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Old February 20, 2014, 06:01 AM   #126
Luger_carbine
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I listened to orals at Kwong again.

The first judge who engaged Jensen brings up justification of cost, which to me refers to evaluating the case under rational basis. The judge then says "You're arguing presumably, that there is a discrepancy between this fee and the nominal fees that are charged elsewhere, which violates Equal Protection, also making a Second Amendment point that would heighten the level of scrutiny"
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Old February 20, 2014, 11:27 AM   #127
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Originally Posted by 62coltnavy View Post
I disagree. I don't recall which circuit was which, but at least two of the three assumed without deciding that the right extended outside the home. (Woolard and Drake) They instead tackled the issue as to what was the permissible scope of restrictions on the right to carry a concealed weapon, i.e., the propriety of "good cause" for issuance of a license. Moore v. Madigan had no such issue, as all concealed carry was banned. Secondarily, each applied some variant of "intermediate scrutiny" (or at least what they called "intermediate scrutiny"), and again Moore had no such issue because Illinois failed to adduce any evidence establishing even a rational basis for its law.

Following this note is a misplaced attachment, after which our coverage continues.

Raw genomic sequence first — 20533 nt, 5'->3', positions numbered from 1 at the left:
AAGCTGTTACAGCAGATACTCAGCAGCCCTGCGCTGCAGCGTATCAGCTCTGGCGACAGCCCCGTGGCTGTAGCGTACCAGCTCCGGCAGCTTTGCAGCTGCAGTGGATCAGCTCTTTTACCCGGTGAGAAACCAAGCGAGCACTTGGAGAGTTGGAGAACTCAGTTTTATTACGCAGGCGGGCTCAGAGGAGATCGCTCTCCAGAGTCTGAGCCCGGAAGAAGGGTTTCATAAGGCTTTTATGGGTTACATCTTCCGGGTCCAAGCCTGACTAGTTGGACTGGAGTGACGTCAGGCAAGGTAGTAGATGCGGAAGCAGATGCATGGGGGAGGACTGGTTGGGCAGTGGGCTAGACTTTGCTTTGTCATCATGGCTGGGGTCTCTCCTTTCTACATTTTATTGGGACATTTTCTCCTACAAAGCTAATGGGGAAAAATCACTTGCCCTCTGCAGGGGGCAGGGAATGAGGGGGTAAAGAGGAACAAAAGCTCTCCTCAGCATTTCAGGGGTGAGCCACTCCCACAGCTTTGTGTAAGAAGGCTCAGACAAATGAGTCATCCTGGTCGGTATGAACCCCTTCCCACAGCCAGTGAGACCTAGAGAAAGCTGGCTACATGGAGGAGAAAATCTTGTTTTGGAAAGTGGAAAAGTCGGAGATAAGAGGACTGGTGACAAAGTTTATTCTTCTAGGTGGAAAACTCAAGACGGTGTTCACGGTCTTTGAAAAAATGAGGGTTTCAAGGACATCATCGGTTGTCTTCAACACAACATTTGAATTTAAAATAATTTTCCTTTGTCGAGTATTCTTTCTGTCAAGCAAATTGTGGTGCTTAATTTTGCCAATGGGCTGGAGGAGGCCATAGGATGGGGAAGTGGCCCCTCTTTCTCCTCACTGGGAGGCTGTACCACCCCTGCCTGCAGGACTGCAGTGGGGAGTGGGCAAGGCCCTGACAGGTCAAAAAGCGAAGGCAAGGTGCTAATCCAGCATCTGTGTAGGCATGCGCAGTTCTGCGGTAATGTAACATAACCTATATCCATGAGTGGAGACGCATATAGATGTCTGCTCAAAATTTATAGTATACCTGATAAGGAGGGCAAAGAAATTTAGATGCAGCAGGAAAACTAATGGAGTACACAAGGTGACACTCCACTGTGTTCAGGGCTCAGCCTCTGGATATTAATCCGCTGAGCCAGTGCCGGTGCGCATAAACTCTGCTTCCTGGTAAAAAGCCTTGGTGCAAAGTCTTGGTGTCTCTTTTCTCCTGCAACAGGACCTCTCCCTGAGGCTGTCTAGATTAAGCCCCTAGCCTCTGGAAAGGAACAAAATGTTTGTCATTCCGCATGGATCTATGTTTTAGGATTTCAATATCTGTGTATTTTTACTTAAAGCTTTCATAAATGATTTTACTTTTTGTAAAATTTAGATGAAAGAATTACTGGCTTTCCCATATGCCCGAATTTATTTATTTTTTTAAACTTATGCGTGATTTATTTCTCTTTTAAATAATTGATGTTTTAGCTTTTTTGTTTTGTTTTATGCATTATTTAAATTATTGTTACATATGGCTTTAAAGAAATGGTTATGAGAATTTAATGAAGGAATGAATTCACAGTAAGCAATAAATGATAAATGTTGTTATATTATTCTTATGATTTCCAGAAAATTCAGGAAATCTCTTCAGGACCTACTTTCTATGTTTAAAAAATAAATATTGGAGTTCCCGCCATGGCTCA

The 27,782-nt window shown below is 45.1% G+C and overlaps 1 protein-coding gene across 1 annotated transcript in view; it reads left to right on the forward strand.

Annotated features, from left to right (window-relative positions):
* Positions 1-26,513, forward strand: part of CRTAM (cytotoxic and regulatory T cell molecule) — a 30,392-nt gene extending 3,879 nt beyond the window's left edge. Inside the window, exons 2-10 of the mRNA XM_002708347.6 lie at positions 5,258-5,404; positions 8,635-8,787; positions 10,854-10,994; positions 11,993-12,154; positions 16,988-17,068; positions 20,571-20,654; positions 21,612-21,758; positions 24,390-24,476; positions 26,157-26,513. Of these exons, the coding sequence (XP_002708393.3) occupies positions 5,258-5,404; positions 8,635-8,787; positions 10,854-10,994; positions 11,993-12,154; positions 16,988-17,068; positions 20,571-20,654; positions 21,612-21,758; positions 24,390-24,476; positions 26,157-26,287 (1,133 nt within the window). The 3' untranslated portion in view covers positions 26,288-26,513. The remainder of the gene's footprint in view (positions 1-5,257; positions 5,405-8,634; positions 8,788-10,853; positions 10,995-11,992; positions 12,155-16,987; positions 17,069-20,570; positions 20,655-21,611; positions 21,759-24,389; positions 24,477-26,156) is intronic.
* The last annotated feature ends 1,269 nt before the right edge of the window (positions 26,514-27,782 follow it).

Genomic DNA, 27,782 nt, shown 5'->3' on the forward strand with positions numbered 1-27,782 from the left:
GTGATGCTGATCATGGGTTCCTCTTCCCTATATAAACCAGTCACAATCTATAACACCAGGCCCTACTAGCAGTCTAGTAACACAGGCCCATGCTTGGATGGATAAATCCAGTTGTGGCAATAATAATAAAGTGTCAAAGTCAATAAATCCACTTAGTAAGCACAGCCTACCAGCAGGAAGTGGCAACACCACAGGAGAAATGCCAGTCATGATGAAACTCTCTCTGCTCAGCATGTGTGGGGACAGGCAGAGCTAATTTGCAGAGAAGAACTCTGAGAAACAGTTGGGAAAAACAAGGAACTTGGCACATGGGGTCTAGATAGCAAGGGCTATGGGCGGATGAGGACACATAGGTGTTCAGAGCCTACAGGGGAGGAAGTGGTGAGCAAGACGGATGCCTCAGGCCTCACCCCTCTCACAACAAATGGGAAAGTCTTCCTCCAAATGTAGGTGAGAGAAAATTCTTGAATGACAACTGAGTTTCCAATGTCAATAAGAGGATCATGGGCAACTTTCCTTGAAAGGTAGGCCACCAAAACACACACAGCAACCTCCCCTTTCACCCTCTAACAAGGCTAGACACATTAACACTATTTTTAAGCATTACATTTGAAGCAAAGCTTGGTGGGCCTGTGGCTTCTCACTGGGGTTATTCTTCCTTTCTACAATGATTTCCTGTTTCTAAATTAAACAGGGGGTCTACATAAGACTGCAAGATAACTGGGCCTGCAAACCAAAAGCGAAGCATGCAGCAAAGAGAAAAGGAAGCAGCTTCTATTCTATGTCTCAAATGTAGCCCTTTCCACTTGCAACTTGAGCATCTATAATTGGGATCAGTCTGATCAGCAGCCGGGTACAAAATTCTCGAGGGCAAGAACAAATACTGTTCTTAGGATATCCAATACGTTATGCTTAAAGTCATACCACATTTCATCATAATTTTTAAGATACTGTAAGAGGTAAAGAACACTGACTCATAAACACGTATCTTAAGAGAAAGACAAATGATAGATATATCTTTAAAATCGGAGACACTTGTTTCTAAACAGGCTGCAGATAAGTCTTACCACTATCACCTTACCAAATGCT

You've made this statement, at least twice now in this thread. Let's set the facts straight, shall we?

The Kachalsky (CA2) and Woollard (CA4) courts assumed that there was a right to carry. But they also assumed that this right lay outside the core of the right. Based on those assumptions, only a very weak form of Intermediate Scrutiny was applied. O'Scannlain called it what it actually was; Interest Balancing indistinguishable from Rational Basis. In order to use one of the traditional forms of scrutiny, the courts have to do more than just assume something is true or false. It must make that determination. These two courts did nothing of the sort.